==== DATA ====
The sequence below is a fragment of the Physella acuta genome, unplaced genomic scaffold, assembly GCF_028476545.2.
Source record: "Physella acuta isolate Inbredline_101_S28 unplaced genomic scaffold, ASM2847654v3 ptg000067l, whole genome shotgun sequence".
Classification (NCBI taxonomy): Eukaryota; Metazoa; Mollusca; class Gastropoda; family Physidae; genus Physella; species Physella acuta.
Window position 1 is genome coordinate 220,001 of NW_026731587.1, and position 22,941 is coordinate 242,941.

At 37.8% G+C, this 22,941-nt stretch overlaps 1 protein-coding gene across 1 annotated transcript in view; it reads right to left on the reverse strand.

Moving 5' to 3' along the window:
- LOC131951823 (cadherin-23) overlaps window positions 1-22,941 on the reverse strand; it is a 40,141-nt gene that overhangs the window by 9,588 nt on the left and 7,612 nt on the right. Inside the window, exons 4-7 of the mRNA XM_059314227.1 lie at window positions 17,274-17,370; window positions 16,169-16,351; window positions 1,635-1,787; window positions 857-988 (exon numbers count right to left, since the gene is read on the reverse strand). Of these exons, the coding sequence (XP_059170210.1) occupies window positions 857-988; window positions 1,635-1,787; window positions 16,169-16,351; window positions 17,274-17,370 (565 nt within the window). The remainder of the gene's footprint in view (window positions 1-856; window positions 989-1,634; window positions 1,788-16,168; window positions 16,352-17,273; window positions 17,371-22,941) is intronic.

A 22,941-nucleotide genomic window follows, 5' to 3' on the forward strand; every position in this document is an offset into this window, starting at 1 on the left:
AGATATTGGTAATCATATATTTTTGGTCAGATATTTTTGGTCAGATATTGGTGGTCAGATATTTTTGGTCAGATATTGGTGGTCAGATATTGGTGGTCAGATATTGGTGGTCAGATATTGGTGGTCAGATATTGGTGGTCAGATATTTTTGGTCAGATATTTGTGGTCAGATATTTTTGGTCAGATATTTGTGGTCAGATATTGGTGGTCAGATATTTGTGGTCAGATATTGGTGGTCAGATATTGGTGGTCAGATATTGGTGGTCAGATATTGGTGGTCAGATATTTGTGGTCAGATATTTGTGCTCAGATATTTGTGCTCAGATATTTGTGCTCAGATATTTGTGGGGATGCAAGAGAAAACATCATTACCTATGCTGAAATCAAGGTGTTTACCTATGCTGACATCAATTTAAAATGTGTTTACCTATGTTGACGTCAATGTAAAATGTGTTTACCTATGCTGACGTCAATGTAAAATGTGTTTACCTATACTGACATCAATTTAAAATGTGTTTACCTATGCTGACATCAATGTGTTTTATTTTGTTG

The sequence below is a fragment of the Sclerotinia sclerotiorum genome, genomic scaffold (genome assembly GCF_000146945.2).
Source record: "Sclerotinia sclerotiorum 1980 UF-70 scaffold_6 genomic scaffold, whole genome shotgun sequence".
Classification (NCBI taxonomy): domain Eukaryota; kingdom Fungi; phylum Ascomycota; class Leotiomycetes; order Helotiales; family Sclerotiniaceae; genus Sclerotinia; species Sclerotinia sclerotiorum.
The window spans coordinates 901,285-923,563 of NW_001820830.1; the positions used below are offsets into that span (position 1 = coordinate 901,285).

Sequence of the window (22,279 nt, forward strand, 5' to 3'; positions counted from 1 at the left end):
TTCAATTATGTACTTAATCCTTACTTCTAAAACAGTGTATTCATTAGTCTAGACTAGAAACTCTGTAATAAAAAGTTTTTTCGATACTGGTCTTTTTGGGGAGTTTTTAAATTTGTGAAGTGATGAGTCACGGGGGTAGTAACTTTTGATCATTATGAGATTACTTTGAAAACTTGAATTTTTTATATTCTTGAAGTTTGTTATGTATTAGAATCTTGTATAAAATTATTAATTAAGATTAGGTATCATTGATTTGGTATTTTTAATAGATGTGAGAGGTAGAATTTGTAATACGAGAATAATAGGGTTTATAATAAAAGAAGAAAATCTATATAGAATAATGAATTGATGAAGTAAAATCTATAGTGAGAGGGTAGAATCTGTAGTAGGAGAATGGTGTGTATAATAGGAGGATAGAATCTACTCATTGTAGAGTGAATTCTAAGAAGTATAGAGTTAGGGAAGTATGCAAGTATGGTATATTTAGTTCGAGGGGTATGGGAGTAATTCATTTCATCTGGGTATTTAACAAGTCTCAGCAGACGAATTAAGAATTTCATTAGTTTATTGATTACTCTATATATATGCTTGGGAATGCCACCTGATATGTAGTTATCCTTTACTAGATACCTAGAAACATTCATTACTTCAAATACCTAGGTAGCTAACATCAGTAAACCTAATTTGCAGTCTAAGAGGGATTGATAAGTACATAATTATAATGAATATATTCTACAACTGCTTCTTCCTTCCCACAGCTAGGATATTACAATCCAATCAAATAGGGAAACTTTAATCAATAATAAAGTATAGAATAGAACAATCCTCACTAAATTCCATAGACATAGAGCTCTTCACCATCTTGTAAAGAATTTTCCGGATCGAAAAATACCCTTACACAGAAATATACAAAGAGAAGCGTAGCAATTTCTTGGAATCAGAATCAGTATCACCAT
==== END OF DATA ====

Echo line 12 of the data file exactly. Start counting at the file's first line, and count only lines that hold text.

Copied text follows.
Classification (NCBI taxonomy): domain Eukaryota; kingdom Fungi; phylum Ascomycota; class Leotiomycetes; order Helotiales; family Sclerotiniaceae; genus Sclerotinia; species Sclerotinia sclerotiorum.